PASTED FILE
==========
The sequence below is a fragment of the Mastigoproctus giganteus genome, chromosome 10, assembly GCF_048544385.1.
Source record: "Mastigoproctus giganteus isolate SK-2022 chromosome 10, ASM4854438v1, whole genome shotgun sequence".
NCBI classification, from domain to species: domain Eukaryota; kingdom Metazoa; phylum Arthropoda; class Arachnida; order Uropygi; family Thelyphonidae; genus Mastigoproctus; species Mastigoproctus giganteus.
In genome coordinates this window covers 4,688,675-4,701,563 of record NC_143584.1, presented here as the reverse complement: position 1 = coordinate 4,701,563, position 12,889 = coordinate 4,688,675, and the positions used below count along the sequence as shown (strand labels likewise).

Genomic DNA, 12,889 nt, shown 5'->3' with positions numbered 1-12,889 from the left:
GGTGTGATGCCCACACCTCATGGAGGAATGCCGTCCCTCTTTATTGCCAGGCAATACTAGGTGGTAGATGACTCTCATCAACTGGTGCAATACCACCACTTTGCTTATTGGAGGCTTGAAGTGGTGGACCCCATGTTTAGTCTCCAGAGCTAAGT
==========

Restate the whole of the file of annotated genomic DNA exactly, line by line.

The sequence below is a fragment of the Mastigoproctus giganteus genome, chromosome 10, assembly GCF_048544385.1.
Source record: "Mastigoproctus giganteus isolate SK-2022 chromosome 10, ASM4854438v1, whole genome shotgun sequence".
NCBI classification, from domain to species: domain Eukaryota; kingdom Metazoa; phylum Arthropoda; class Arachnida; order Uropygi; family Thelyphonidae; genus Mastigoproctus; species Mastigoproctus giganteus.
In genome coordinates this window covers 4,688,675-4,701,563 of record NC_143584.1, presented here as the reverse complement: position 1 = coordinate 4,701,563, position 12,889 = coordinate 4,688,675, and the positions used below count along the sequence as shown (strand labels likewise).

Genomic DNA, 12,889 nt, shown 5'->3' with positions numbered 1-12,889 from the left:
GGTGTGATGCCCACACCTCATGGAGGAATGCCGTCCCTCTTTATTGCCAGGCAATACTAGGTGGTAGATGACTCTCATCAACTGGTGCAATACCACCACTTTGCTTATTGGAGGCTTGAAGTGGTGGACCCCATGTTTAGTCTCCAGAGCTAAGT